LEWISTOWN - During the past 19 years as director of the Mifflin County Library, Carol Veitch has seen the library evolve from print books and card catalogs to e-books and electronic databases.
Under her direction, the Allensville and Kish branches of the library moved into new facilities, Friends of Mifflin County Library was established to raise extra funds and the library was renovated to become compliant with the American Disabilities Act.
Now, as Veitch prepares for retirement, she remains confident that the Mifflin County Library is under good leadership and will remain a valuable and relevant resource in the community.
Sentinel photo by JULIANNE CAHILL
Carol Veitch, director of the Mifflin County Library, is retiring from her position at the end of December. Veitch has served at the library for more than 19 years.
"I'd probably go so far as 'excellent,' but I'm prejudiced," she said with a smile.
As she looked back on her years in the library, Veitch traced her interest in reading to her grandfather, who read to her as a child. Her elementary school teachers and school librarian, Winifred Hamilton, also introduced her to a wide range of good books, she said.
In high school, Veitch started working in her local public library. After that, she secured a position at the Clarion University Library, where she worked during most of her college years.
In 1993, Veitch came to the Mifflin County Library and has served there ever since.
"It's been a very interesting experience over the years," she said.
Though Veitch said she would not consider the library to be a leader in technology, she said the transition from print sources to online reference materials was a significant change during her time as director. The library and its four branches now have access to a number of online databases which provide books, newspapers and articles from a variety of sources. She said the databases are available 24/7 online to anyone who has a library card.
Cardholders can also download e-books directly to their Kindles, Nooks and other e-readers. Veitch said recent budget cuts prevent the library from purchasing as many copies of individuals books, so e-books allow patrons to download a copy directly to their device. About 300 books are downloaded each month, she said.
In addition to more online resources, Veitch said the library added free wireless computer access to all of its branches. The Internet connection can be accessed using personal computers or cardholders can use the public access computers available at each branch.
Veitch explained that the library's resources, especially wireless Internet access, are important in communities like Mifflin County because of the economic effect of high unemployment rates and lowpaying jobs. When money gets tight, she said the first thing individuals and families leave is the Internet.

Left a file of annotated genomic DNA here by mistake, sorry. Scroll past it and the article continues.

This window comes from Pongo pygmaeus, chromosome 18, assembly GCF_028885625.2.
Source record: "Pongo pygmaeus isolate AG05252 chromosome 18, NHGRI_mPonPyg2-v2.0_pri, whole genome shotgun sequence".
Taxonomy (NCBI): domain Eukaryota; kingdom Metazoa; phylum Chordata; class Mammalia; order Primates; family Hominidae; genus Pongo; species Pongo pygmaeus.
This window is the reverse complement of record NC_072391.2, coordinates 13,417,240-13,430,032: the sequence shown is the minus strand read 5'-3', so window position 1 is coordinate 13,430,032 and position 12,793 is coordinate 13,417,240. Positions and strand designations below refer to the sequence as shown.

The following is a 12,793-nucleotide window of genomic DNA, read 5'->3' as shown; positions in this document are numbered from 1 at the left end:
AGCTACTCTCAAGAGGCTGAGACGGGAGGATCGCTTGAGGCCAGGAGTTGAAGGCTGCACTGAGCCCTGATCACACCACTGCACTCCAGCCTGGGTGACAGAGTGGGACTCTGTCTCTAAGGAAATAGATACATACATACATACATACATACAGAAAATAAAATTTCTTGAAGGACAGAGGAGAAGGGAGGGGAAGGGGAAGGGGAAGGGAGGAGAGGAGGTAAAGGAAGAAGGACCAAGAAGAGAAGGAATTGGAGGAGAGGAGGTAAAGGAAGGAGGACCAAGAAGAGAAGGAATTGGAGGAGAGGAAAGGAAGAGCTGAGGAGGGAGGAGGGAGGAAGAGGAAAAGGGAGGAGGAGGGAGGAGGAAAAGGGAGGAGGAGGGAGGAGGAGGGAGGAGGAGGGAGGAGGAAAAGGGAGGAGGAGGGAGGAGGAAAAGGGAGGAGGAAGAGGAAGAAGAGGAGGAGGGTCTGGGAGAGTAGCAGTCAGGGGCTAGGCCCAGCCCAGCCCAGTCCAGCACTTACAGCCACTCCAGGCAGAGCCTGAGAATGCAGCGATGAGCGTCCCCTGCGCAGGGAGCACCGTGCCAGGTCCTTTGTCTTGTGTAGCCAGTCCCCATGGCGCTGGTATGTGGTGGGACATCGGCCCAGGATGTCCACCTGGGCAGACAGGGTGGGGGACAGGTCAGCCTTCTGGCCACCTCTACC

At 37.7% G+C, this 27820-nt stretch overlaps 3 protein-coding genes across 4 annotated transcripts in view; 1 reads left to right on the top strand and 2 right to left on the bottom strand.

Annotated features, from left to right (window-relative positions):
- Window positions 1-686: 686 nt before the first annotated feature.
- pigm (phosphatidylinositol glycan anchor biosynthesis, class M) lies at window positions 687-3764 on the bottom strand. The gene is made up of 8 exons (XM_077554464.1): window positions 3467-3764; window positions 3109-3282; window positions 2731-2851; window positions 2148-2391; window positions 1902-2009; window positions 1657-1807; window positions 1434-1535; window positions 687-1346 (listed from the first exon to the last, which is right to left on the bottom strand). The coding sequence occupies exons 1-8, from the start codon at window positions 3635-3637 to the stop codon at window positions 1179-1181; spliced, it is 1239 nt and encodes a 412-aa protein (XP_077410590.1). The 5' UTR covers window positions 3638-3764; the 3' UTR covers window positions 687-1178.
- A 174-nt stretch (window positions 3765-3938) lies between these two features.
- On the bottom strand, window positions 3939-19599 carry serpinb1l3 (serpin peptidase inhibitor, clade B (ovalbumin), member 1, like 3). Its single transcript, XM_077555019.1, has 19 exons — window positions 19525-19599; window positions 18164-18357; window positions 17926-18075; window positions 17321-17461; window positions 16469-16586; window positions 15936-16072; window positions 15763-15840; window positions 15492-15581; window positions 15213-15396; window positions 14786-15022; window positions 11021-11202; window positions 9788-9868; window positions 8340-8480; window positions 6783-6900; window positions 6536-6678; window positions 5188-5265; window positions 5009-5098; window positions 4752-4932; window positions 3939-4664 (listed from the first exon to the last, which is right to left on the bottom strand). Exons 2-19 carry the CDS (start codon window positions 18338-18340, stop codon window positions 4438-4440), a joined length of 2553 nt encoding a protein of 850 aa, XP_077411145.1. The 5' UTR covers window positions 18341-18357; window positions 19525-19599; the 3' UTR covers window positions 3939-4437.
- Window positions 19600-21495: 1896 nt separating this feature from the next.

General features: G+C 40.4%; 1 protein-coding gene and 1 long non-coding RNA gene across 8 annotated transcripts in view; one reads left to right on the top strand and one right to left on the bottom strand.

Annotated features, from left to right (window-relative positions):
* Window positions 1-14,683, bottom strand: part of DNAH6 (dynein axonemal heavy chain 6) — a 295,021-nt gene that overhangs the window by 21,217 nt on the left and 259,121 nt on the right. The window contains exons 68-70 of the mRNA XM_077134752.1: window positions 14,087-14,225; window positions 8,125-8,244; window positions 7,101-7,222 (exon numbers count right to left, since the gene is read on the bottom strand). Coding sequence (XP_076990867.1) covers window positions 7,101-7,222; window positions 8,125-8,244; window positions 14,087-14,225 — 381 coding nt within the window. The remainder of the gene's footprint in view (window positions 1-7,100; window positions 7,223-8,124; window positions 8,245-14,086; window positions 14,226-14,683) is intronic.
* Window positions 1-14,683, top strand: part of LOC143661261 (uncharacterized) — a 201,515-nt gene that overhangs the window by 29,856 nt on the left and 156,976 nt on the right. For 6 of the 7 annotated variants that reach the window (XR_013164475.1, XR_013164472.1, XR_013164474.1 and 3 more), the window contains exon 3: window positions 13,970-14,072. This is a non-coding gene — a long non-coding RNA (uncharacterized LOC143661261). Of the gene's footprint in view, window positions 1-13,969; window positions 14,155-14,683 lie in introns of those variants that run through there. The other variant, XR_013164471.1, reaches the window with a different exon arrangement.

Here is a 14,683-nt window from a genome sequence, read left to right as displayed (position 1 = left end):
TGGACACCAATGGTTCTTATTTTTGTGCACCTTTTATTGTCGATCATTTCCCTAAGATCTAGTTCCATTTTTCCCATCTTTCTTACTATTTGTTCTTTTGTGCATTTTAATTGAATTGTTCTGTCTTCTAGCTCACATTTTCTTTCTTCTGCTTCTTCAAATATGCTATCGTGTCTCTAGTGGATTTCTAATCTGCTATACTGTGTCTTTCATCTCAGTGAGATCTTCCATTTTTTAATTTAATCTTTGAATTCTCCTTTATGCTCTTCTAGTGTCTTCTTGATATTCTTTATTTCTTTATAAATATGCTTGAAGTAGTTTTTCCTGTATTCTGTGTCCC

Some of Veitch's favorite memories over the years are of community members who return to the library to tell her they secured a job after using the computers to prepare their resume or perform a job search.
"That's always a nice thing ... people who say, 'I don't know what I would do without (the library)," she said.
For other patrons, the library is their social life, she said.
"Reading is their enjoyment," Veitch explained. "As they put it, 'There's nothing on TV worth watching.'"
Adults aren't the only patrons who enjoy the library, she added. Another of her favorite memories is that of a mother and her young daughter who visited the library about four or five years ago. Veitch said it was the daughter's fifth birthday, and she was old enough to get her own library card.
"It's the only thing she wanted," she recalled. "It can be a very life-changing thing for (children)."
Veitch said children's program at the Mifflin County Library is one of the best in the state, under the direction of Susan Miriello, youth services librarian.
Providing both necessary and recreational services to the area, along with getting to know members of the community are the things Veitch said she will miss the most in her retirement.
"I'll miss a lot of that ... especially the faithful ones who come in all the time," she said, adding that she will miss the challenges of running the library too.
As Veitch wraps up her last month as library director, she said she already has plans for her future. The years ahead include working part-time as the consultant librarian for the Lewistown Hospital School of Nursing, volunteering with Friends of the Mifflin County Library, Area Agency on Aging and Communities That Care, as well as teaching the Builders Class at McVeytown Presbyterian Church.
"It's time for someone to bring some new ideas," to the Mifflin County Library, Veitch said.
She offered a few words of advice for her successor.
"Don't be afraid to bring new things. New ideas, new technologies," she urged.
For more information about the Mifflin County Library and services offered, call the library at 242-2391 or visit www.mifflincountylibrary.org.